• 18:50 Now Playing

    Piatúa Resists!

    Indigenous Kichwa community of the Pastaza province in the Amazon have been fighting the construction of a hydroelectric dam that will have a serious impact on the Piatúa river and the communities that live on its banks. It is also recognised as one of the most biodiverse areas of the planet.

    This documentary, from indigenous filmmakers Tawna, tracks the fight and ongoing legal defence of the Piatúa river against corporation GENEFRAN. From violating the right of indigenous peoples to free, prior and informed consent and the arrest of a presiding judge on the case, ruling in favour of construction, who was found to be receiving a bribe of $40 000 in cash and two bottles of whiskey.

    “This sentence is an important milestone in the construction of the paradigm of the rights of nature in Ecuador.”

    GENEFRAN’s machinery is still on Kichwa ancestral territory – so the fight continues.

  • 2:37 Now Playing

    Amazon Stories

    Climate Youth and Indigenous Activist Leo Cerda is launching a series to showcase his story and other youth activists making a difference in their local communities.

    This is the trailer.

    International media mainly covered stories and centered anglo youth climate activists without portraying or giving limited voice to people of color who have been leading the movement to combat climate change at the forefront in their local communities. It is critical to change the face of anglo-environmentalism and amplify the voices of the real leaders and game changers that are making a difference and fighting for our planet and the future of the next generations to come. There is an audience that demands and deserves real stories with real solutions. This is a chance to voice indigenous peoples stories made and directed by indigenous people.

    Support his project: Crowdfunding link coming soon.

  • 16:05 Now Playing

    When Women Fight

    A short documentary about the youth movement in Kalimantan to tackle and end of the forest fire and toxic haze that has been happening since 1997.

    A story of people struggling during the worst toxic haze in 2015 and their hope, told by a young Dayak activist based in Palangkaraya, Central Kalimantan.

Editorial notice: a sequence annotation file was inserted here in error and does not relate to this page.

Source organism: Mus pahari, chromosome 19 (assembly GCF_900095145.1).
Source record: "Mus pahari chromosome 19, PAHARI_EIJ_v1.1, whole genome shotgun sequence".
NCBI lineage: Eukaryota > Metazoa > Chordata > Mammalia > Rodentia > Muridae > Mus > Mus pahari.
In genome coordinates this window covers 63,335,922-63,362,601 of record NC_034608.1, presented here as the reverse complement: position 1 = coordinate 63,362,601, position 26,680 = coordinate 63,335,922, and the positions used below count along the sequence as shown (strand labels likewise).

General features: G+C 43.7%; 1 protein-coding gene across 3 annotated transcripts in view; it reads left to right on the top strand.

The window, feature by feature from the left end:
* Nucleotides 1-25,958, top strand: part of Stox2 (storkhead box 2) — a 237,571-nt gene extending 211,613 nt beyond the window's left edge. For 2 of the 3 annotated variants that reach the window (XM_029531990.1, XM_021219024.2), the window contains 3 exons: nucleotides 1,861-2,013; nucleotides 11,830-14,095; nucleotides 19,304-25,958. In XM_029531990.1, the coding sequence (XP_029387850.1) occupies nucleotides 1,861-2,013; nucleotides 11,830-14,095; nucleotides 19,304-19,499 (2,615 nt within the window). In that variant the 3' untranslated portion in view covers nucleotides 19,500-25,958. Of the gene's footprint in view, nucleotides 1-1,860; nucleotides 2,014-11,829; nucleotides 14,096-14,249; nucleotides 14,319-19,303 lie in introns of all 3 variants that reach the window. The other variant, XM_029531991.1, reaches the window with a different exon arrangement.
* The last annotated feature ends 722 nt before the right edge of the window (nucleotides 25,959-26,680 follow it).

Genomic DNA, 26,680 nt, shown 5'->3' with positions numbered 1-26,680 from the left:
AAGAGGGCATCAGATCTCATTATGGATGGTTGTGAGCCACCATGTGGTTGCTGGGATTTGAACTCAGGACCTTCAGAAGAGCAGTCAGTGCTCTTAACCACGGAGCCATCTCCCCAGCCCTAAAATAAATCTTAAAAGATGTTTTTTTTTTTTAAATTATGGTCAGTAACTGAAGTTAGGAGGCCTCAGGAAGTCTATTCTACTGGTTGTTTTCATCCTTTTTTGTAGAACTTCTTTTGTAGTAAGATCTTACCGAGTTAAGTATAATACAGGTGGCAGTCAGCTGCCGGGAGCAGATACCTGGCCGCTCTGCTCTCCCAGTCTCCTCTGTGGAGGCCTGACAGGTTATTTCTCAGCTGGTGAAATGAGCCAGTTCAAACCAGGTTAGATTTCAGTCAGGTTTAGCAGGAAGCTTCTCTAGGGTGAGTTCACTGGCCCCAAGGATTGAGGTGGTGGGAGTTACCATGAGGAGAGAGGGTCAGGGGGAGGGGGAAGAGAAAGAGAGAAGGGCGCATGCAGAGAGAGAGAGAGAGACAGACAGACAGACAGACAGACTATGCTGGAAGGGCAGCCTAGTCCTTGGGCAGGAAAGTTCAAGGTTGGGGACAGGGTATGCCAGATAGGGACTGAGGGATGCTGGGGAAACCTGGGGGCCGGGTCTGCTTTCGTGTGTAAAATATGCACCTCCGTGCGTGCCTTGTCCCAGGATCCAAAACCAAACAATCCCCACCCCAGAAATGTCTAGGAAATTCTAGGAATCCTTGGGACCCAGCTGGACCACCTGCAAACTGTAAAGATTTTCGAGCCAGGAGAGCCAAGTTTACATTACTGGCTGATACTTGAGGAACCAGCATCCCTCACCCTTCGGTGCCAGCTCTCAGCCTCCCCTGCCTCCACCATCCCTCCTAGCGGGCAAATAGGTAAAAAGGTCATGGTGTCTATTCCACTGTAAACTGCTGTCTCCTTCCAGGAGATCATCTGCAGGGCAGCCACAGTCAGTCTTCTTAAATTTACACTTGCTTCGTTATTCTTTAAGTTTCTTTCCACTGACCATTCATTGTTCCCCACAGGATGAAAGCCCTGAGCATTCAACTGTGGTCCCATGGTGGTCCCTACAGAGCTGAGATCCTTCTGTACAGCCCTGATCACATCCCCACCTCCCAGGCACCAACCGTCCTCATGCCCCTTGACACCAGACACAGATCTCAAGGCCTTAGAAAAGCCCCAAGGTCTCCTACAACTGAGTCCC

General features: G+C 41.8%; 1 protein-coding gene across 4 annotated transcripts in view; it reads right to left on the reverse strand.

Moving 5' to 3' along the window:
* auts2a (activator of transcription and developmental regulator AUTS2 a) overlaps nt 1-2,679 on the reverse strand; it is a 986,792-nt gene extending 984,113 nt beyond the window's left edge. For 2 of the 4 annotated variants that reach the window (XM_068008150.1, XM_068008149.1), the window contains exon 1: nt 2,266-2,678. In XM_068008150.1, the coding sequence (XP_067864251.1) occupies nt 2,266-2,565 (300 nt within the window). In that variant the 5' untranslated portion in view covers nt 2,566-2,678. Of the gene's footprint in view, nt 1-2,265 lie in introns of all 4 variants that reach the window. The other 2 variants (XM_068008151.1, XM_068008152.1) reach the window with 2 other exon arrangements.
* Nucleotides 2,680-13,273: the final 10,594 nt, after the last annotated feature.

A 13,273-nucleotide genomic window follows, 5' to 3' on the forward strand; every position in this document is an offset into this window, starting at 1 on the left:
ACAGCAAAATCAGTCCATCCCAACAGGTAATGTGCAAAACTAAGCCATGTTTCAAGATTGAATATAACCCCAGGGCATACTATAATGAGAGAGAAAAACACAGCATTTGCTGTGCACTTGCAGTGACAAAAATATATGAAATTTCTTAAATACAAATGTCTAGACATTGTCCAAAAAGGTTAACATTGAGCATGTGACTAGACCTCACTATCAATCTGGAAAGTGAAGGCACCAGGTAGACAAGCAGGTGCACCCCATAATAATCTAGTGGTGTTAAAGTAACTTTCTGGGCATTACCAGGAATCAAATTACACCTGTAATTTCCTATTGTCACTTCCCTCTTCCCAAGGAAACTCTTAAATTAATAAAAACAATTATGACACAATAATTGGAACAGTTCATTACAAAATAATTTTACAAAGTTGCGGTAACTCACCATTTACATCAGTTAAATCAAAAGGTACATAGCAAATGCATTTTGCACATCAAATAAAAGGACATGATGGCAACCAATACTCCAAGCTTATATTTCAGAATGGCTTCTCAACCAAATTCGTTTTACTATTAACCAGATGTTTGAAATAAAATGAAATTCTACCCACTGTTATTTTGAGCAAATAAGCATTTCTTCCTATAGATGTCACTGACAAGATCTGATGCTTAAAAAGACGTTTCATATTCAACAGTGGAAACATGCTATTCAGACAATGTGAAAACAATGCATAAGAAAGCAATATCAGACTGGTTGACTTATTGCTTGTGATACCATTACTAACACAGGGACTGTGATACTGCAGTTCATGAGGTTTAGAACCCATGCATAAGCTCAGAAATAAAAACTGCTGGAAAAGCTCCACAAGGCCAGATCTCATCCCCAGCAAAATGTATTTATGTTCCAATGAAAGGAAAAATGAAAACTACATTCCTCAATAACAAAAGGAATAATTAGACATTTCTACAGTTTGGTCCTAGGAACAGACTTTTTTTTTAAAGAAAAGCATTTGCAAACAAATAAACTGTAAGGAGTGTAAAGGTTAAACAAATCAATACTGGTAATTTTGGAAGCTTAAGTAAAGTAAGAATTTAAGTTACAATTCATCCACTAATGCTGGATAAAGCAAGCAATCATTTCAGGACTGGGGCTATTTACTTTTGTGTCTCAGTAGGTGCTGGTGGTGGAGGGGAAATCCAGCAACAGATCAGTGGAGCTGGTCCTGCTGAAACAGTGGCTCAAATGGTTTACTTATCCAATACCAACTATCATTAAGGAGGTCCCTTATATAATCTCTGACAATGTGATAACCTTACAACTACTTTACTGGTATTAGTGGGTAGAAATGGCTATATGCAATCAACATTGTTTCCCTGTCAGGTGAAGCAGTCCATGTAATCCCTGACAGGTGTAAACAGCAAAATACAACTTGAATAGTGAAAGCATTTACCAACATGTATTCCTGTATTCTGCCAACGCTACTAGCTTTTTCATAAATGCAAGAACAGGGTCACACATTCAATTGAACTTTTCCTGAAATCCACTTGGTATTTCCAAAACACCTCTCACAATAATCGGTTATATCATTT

When Women Fight does not only tell the indigenous activists’ effort to save their forest, land and their people, but it also delivers the message of hope, love and determination to stand for what they believe.

  • 10:09 Now Playing

    Sapara Clothing: A Tradition in Danger

    For centuries, the Sapara people of the Ecuadorian Amazon made their clothes from the resistant and natural fabric that the forest grows for them. As people have become more used to commercial clothing, this tradition has been increasingly neglected.

    By stripping the bark from the tree and beating it to soften the fibres, they tame the hard cortex of the llanchama tree and transform it into a textile material. It seems simple but requires a team of people and several days of work to develop this product that is currently undervalued in the market.

    Arturo Santi from the Jandiayaku community, inheritor of this millenary knowledge, passes it on to young people so that they can preserve this ancient technique that may offer a sustainable alternative for the future and exemplifies their community’s historic and deep connection to their forest home. 

  • 6:11 Now Playing

    Kipara: Traditional Embera Painting

    What does body painting mean to the Embera culture?  One finds identity through this ancestral custom. “When I use painting, it’s like being my real self…I realise that I’m a real Emberá. My identity appears.”

    Film edited by Jose Hernandez; filmed by Truman Granwell, Elio Barrigon and Jose Hernandez.

    Produced during the youth training workshop in Panama August 2018

  • 12:27 Now Playing

    Mali Umai - A Dayak Iban Ritual

    This ritual starts with one of the elders of the long house, deep in the jungle searching for the majestic call of the White-rumped shama or locally known as the Murai Batu. This tradition is called “Baburung” only after they have finished Baburung, can they start “Mali Umai”, an Iban ceremony that is done so that Iban crops are freed from pest.

    The Iban people of Sungai Utik will then carve sculptures that are made to resemble humans. A pair of husband and wife who are called the “Induk”, but they also make the children of the Induk which are called the “Anak” that are based on the amount of fields that will be planted in the current planting season.

    The night after the Agum is finished it is given to the person that will plant it in their field. Then it will be dressed with clothes and fed a mixture of Iban dish that is supposed to get it through the night in preparation for the day after where it will be planted by the very same person that has dressed it.